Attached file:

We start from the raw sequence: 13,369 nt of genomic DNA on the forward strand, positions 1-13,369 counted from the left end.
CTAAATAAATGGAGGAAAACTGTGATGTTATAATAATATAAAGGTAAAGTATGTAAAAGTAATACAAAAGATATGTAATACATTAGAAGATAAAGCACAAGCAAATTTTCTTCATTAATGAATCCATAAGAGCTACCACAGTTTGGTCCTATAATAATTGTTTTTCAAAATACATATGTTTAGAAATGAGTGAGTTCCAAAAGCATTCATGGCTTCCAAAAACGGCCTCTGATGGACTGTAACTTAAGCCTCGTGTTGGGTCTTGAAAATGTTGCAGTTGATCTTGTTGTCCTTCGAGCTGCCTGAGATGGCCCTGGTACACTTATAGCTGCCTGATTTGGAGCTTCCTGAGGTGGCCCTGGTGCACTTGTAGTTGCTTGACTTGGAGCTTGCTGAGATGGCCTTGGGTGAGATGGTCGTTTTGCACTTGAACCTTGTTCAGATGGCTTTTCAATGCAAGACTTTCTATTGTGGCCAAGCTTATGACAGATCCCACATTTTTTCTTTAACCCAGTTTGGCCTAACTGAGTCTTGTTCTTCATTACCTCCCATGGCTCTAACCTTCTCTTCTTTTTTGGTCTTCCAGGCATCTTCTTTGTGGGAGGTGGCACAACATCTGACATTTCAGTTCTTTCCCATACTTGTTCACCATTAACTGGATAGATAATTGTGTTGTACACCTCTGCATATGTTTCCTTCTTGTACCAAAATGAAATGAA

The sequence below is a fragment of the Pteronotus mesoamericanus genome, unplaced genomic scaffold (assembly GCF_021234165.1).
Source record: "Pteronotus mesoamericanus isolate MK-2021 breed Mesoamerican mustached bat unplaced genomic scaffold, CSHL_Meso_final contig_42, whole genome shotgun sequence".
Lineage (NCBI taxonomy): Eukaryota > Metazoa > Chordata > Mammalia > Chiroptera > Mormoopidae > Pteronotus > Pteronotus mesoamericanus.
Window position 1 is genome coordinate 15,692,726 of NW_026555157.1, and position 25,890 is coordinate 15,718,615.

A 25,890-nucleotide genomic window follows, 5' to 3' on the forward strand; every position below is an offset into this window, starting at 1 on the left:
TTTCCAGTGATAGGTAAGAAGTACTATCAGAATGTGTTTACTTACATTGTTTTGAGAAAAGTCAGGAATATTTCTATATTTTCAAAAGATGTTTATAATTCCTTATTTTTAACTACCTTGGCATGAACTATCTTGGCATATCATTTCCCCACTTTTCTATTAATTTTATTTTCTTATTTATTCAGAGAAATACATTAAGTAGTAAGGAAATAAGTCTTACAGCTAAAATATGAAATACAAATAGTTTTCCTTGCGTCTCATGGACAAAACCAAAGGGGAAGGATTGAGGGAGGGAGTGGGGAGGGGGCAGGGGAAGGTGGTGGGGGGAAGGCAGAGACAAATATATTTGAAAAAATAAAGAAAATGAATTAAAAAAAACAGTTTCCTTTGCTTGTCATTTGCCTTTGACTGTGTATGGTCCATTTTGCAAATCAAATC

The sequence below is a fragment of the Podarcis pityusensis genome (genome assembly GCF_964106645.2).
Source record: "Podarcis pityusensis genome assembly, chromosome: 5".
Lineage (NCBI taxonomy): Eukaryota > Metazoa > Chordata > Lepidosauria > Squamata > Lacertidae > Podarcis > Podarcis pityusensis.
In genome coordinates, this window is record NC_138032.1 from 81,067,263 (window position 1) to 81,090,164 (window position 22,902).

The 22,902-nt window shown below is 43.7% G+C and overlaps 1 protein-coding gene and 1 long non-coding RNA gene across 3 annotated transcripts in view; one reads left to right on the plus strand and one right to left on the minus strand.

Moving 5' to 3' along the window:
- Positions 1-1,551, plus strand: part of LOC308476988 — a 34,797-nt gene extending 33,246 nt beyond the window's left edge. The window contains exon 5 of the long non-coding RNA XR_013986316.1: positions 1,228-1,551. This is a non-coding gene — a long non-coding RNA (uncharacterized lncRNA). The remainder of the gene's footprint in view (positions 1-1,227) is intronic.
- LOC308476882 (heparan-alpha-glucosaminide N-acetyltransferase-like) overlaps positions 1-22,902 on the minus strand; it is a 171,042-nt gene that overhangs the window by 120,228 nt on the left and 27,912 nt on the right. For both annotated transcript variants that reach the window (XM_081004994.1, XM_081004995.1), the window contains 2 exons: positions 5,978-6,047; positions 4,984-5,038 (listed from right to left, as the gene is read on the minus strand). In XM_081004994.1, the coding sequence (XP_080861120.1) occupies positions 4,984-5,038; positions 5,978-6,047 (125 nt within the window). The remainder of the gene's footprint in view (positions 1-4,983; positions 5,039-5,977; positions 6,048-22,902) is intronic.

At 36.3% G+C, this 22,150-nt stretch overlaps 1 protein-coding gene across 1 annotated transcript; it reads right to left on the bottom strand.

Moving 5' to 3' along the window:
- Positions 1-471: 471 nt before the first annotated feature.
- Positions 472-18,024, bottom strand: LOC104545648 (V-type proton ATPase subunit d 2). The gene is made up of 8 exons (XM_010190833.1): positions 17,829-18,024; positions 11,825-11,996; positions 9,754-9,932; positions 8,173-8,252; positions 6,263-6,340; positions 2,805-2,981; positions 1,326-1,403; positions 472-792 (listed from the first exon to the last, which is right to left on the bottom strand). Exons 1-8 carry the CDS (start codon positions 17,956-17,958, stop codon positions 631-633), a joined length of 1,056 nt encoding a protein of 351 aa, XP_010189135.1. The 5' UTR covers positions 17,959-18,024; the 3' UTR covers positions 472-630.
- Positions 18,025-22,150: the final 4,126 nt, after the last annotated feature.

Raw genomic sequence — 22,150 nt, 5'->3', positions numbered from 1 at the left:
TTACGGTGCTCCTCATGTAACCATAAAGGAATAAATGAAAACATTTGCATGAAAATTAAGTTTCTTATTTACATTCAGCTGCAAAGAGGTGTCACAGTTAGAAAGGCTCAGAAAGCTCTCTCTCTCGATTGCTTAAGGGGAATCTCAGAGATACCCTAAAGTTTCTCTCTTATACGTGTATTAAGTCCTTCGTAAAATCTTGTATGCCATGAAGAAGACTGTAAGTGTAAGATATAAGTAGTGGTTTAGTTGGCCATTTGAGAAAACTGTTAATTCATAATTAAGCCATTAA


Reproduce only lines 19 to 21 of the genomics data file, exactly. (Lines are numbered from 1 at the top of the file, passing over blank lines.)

- Positions 1-471: 471 nt before the first annotated feature.
- Positions 472-18,024, bottom strand: LOC104545648 (V-type proton ATPase subunit d 2). The gene is made up of 8 exons (XM_010190833.1): positions 17,829-18,024; positions 11,825-11,996; positions 9,754-9,932; positions 8,173-8,252; positions 6,263-6,340; positions 2,805-2,981; positions 1,326-1,403; positions 472-792 (listed from the first exon to the last, which is right to left on the bottom strand). Exons 1-8 carry the CDS (start codon positions 17,956-17,958, stop codon positions 631-633), a joined length of 1,056 nt encoding a protein of 351 aa, XP_010189135.1. The 5' UTR covers positions 17,959-18,024; the 3' UTR covers positions 472-630.
- Positions 18,025-22,150: the final 4,126 nt, after the last annotated feature.